How Wearables Can Help You Become More Aware of Health Issues
By Sherry Sweet
Health monitoring “wearables” are quickly becoming more popular as people begin to discover their many benefits. With the ability to track anything from heart rate to possible concussions, many individuals that use these wearable devices are considering themselves more in tune with their health and well-being. With the constant improvements and breakthroughs in these wearable devices, they have graduated from being a trend to an important innovation in modern healthcare.
With wearable fitness trackers becoming increasingly more popular over the past couple of years, companies such as Fitbit and Google are beginning to invest in the growing study of wearable fitness tracking and developing their own monitoring software.
According to HitConsultant, the future of wearable fitness trackers is full of opportunity, since these companies have merely scratched the surface of its potential. With so much potential at stake for this healthcare innovation, how is it possible for companies to decide which aspects of fitness and personal health are to be highlighted in their trackers, and which to subside?
In the healthcare tab of Information Week, author Kelly Sheridan reviews ten types of wearable healthcare devices and discusses what each of the devices is able to track. The models listed in this article are not the “big”, name-brand models, but are ones that provide aide and information regarding temperature, chronic pain, and even breathing patterns. The big name in wearable health-monitoring devices, Fitbit, was not on the list, but should not go without recognition. Fitbit provides an array of devices that cover different aspects of health and fitness.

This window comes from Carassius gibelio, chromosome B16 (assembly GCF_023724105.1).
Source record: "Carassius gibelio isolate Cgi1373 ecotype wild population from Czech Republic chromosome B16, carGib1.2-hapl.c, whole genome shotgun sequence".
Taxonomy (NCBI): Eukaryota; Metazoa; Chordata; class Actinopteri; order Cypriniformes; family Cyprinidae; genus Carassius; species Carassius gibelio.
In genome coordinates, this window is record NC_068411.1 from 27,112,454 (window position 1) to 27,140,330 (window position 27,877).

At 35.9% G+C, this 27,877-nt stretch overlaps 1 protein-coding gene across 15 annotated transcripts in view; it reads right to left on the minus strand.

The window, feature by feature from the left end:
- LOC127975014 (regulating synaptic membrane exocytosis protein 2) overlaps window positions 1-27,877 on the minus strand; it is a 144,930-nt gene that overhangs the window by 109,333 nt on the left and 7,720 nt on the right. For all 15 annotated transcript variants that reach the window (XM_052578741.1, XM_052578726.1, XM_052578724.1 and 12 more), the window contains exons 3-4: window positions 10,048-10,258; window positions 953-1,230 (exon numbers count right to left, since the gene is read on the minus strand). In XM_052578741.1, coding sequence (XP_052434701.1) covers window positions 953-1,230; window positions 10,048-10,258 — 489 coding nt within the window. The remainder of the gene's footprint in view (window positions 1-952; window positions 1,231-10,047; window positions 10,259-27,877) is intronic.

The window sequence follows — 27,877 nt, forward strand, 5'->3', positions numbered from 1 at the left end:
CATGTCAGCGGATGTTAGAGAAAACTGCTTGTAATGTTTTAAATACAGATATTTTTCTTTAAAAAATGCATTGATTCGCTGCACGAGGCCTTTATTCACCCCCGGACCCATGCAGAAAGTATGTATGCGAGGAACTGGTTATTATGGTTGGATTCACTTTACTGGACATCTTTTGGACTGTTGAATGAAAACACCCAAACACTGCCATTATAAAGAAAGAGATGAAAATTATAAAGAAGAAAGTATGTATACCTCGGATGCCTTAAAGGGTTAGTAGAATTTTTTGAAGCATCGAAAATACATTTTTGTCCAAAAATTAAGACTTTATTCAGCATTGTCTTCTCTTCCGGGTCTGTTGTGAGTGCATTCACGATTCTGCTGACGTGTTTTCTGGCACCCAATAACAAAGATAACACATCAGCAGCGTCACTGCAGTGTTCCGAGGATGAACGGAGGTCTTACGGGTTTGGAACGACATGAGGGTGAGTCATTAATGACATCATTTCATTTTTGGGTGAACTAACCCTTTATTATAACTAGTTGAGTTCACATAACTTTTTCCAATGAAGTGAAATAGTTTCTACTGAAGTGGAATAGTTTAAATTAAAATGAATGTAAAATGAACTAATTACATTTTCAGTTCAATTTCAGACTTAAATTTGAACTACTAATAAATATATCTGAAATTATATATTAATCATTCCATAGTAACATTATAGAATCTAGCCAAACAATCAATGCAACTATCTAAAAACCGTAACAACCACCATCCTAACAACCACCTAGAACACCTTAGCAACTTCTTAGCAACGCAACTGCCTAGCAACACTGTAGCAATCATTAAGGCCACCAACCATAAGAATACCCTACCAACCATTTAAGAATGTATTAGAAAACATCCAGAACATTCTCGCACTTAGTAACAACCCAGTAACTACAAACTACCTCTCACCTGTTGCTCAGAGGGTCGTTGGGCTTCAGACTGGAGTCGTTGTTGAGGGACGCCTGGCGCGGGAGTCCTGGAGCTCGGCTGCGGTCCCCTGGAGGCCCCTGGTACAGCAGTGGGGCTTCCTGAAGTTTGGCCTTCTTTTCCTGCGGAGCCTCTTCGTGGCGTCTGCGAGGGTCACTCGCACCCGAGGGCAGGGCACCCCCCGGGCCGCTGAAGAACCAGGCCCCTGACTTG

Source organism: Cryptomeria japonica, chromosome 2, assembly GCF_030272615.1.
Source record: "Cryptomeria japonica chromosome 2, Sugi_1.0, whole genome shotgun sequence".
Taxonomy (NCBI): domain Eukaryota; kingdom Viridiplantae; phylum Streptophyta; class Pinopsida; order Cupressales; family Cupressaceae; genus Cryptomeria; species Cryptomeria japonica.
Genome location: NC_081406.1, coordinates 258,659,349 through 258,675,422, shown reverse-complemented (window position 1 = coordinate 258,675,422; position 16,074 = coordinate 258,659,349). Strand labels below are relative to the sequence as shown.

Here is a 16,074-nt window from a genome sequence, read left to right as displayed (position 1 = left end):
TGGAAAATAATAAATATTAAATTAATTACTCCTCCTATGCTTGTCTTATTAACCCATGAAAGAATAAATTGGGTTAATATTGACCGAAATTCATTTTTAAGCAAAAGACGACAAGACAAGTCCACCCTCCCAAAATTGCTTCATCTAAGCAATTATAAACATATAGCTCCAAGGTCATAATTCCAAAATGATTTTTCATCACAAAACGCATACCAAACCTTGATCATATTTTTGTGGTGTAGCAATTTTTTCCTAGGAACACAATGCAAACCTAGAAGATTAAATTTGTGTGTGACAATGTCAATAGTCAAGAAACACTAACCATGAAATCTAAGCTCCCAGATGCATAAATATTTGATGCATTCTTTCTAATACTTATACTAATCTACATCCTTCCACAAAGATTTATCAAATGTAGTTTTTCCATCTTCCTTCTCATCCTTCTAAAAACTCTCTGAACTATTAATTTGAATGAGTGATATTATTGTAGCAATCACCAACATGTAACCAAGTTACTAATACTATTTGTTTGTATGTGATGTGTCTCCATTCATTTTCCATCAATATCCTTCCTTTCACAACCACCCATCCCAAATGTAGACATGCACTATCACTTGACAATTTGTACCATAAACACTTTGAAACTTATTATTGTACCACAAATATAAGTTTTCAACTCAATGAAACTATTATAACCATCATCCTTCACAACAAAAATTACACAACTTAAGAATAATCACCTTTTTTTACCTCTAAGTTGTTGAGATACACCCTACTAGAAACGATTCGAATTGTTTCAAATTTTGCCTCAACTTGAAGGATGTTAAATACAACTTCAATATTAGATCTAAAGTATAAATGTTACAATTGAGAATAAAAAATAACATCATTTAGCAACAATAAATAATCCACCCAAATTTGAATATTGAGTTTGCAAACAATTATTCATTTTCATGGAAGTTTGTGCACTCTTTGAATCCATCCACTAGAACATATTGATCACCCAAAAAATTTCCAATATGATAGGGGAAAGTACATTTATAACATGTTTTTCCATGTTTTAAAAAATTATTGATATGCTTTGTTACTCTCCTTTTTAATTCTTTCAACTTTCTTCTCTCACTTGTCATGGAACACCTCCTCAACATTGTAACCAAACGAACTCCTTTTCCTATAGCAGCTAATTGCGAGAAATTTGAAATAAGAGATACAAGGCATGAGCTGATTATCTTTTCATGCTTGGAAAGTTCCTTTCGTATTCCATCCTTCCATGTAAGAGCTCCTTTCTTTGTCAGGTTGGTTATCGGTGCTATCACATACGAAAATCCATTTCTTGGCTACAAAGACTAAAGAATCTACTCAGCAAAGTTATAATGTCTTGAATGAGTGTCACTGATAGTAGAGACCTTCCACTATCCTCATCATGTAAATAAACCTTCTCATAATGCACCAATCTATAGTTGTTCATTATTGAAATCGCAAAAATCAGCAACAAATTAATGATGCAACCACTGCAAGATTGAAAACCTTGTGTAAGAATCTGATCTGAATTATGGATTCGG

All models include a step-tracking monitor, as well as a monitor that shows the length of time that the user was active, per heartrate monitoring measures. The more advanced models include sleep tracking (including restlessness and awake periods), heart rate monitoring, and are even able to record the user’s stair climbing records. There is also the GymWatch, which is specifically for use during exercise, which tracks the form and duration of its user performing physical exercise tasks such as weight lifting or aerobic exercises.
These wearable fitness devices are not only for use in the gym and other physical activity, but they are also beginning to play an instrumental part in tracking medical conditions as well. In fact medical monitoring, not fitness, is likely to be the future of health wearables with places like George Clinical leading the way.
In an article by Small Biz Trends, several wearable trackers are reviewed that help both patients and healthcare providers track medical issues such as concussions, cardiovascular monitoring, hypoglycemia predictions, and even reminders to take medications for preexisting conditions.
These trackers are not only worn on the wrist, like many popular models, but can be found on other parts of the body such as the Medrtonic sensor, which is placed on the user’s abdomen to help predict issues with hypoglycemia. Some, however, are not placed on the body, such as the Veta, which is a case that holds a user’s EpiPen and connects the data to a smartphone app that can be shared between the patient, their healthcare professional, and their family.
While this innovation is exciting for those who want to track fitness goals or health issues, it is important to keep in mind that these tracking devices should never replace the consultation and visitation to professional healthcare providers; they are only used to provide real-time information for health issues that can be used to prevent a variety of early-onset issues in the future.